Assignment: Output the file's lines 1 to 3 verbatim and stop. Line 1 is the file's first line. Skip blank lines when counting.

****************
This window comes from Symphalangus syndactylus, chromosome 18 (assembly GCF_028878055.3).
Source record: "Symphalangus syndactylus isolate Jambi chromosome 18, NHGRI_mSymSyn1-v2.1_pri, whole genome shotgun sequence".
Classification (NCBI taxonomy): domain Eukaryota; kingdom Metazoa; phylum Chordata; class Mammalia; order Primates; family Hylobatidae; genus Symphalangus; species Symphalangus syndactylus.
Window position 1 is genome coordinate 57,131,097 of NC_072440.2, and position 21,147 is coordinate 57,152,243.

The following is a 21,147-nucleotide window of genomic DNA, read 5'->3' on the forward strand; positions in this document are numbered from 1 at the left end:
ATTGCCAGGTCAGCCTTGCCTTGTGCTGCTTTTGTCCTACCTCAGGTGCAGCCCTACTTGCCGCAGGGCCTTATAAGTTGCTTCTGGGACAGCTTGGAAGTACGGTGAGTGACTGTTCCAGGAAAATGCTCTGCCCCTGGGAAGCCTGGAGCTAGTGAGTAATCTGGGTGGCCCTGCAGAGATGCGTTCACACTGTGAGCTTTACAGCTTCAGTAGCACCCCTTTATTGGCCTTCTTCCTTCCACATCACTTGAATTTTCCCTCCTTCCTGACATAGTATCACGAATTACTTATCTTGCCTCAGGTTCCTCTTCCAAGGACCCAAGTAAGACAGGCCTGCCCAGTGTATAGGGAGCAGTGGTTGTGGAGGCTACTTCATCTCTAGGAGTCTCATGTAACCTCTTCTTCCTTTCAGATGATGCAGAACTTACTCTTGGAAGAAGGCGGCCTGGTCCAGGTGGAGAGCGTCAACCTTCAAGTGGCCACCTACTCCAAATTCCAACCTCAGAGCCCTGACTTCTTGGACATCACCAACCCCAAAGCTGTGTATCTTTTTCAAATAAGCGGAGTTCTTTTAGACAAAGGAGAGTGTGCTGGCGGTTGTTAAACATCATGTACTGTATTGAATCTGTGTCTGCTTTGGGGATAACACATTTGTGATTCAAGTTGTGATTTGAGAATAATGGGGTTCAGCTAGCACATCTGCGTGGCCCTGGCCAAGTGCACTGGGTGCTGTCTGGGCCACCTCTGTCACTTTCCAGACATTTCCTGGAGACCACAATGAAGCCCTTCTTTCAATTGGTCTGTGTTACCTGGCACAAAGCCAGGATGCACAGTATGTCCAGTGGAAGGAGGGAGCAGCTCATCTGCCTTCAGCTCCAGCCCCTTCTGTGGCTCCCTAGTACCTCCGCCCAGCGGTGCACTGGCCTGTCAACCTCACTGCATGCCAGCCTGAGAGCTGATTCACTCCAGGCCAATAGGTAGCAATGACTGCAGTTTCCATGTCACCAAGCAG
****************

This window comes from Symphalangus syndactylus, chromosome 18 (assembly GCF_028878055.3).
Source record: "Symphalangus syndactylus isolate Jambi chromosome 18, NHGRI_mSymSyn1-v2.1_pri, whole genome shotgun sequence".
Classification (NCBI taxonomy): domain Eukaryota; kingdom Metazoa; phylum Chordata; class Mammalia; order Primates; family Hylobatidae; genus Symphalangus; species Symphalangus syndactylus.